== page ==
Drug cartels are notorious for murder and extortion, but the family of the late drug lord Pablo Escobar has unleashed the scariest weapon of all–trademark litigation.

Escobar, Inc. has a longstanding grudge against the Netflix series Narcos, which dramatizes the late drug lord’s life. In a creative and brazen move, Escobar filed trademark registrations for the marks NARCOS and CARTEL WARS, and has threatened the producers, Narco Productions, LLC (“NPL”) with litigation if they won’t play ball. Escobar’s brother, Roberto De Jesus Escobar Gaviria, has been quoted to say he will “close their little show” if Netflix doesn’t cough up $1 billion to settle the infringement claims.

In a letter from its counsel, NPL responded that the Escobar claims are fraudulent. They assert that the specimens of use in commerce submitted in support of the Escobar trademark application were in fact taken from or copies of Netflix’s own advertising for its video game Narcos: Cartel Wars. Another red flag noted by NPL counsel was that Escobar claimed to have used the mark since 1986 in “operating a website” and “game services provided online from a computer network.” This despite that fact that the consumer internet did not exist in 1986, and was certainly incapable of streaming video games. There is also a question whether NARCOS is registrable at all, since the term is purely descriptive of anyone involved in drug cartels.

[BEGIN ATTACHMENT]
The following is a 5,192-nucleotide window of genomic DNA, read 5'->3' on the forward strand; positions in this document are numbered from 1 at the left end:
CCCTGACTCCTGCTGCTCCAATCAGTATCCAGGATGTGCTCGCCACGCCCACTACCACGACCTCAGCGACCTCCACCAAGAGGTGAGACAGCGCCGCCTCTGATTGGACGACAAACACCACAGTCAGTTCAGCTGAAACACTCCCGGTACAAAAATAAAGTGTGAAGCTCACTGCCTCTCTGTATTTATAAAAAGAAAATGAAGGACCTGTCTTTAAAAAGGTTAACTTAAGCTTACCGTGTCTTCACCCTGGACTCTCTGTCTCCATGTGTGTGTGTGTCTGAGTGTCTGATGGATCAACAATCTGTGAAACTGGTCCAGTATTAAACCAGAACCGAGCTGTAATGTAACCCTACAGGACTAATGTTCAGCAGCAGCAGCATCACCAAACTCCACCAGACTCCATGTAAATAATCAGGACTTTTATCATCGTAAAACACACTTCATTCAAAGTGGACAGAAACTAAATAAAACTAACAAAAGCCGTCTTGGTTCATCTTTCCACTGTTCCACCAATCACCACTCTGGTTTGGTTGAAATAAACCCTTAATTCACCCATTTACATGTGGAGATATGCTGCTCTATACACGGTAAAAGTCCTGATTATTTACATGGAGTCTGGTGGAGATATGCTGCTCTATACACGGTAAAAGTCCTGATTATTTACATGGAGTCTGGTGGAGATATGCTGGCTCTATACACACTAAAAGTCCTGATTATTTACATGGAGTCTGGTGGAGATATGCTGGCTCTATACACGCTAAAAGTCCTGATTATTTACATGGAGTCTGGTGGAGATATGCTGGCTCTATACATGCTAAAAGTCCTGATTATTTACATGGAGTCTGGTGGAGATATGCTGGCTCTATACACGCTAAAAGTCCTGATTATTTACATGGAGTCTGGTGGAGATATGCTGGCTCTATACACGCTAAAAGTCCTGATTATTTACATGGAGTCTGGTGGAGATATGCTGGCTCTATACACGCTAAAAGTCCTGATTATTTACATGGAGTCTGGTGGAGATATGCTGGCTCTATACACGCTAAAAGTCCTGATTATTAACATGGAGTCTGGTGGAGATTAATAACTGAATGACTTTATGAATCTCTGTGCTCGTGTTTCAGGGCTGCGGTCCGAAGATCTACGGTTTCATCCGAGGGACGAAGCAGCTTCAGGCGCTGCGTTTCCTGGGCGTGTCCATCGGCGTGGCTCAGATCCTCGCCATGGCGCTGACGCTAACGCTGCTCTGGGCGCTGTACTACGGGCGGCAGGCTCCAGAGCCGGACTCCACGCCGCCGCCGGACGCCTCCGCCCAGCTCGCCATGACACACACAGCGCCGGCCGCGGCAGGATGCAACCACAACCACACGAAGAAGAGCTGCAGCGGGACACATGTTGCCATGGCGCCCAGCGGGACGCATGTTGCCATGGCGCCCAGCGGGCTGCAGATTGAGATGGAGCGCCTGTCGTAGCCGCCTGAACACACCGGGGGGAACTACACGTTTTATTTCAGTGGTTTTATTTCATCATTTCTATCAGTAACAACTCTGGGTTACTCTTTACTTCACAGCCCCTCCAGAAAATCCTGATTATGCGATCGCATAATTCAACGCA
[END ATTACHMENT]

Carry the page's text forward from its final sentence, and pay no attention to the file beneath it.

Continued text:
Perhaps coincidentally, the show Narcos was also in the news when its location scout was murdered in rural Mexico on September 11. Asked whether anyone at Escobar, Inc. had knowledge of the circumstances, the company’s president responded only “no comment.” Gaviria has been quoted, however, challenging the right of any production to film in Colombia regarding the Medellin cartel without authorization from Escobar, Inc., and recommending that Netflix hire hitmen to provide security to its crew.